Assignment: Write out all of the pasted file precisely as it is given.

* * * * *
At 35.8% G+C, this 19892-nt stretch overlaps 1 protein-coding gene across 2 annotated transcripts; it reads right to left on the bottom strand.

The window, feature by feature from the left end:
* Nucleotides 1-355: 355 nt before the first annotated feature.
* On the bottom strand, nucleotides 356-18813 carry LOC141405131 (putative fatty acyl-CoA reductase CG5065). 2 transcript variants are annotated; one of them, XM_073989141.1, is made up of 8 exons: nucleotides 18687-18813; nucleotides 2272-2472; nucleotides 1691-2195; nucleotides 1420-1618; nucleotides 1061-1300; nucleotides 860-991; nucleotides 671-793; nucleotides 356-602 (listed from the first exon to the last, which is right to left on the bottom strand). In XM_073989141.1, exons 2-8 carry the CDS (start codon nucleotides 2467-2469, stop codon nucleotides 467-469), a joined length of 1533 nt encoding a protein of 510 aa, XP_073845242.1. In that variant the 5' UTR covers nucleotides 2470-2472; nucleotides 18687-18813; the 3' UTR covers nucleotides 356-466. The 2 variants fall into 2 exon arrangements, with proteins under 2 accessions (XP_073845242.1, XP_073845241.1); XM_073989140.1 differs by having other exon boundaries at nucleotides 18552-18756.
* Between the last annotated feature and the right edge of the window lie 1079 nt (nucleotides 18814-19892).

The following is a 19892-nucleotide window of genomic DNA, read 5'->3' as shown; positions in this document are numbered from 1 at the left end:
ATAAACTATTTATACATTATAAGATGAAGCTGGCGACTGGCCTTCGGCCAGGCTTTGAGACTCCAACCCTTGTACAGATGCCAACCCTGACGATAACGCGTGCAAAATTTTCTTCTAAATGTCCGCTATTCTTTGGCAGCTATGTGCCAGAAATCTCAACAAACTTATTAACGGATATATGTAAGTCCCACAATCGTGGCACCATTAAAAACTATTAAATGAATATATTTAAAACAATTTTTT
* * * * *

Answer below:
At 35.8% G+C, this 19892-nt stretch overlaps 1 protein-coding gene across 2 annotated transcripts; it reads right to left on the bottom strand.

The window, feature by feature from the left end:
* Nucleotides 1-355: 355 nt before the first annotated feature.
* On the bottom strand, nucleotides 356-18813 carry LOC141405131 (putative fatty acyl-CoA reductase CG5065). 2 transcript variants are annotated; one of them, XM_073989141.1, is made up of 8 exons: nucleotides 18687-18813; nucleotides 2272-2472; nucleotides 1691-2195; nucleotides 1420-1618; nucleotides 1061-1300; nucleotides 860-991; nucleotides 671-793; nucleotides 356-602 (listed from the first exon to the last, which is right to left on the bottom strand). In XM_073989141.1, exons 2-8 carry the CDS (start codon nucleotides 2467-2469, stop codon nucleotides 467-469), a joined length of 1533 nt encoding a protein of 510 aa, XP_073845242.1. In that variant the 5' UTR covers nucleotides 2470-2472; nucleotides 18687-18813; the 3' UTR covers nucleotides 356-466. The 2 variants fall into 2 exon arrangements, with proteins under 2 accessions (XP_073845242.1, XP_073845241.1); XM_073989140.1 differs by having other exon boundaries at nucleotides 18552-18756.
* Between the last annotated feature and the right edge of the window lie 1079 nt (nucleotides 18814-19892).

The following is a 19892-nucleotide window of genomic DNA, read 5'->3' as shown; positions in this document are numbered from 1 at the left end:
ATAAACTATTTATACATTATAAGATGAAGCTGGCGACTGGCCTTCGGCCAGGCTTTGAGACTCCAACCCTTGTACAGATGCCAACCCTGACGATAACGCGTGCAAAATTTTCTTCTAAATGTCCGCTATTCTTTGGCAGCTATGTGCCAGAAATCTCAACAAACTTATTAACGGATATATGTAAGTCCCACAATCGTGGCACCATTAAAAACTATTAAATGAATATATTTAAAACAATTTTTT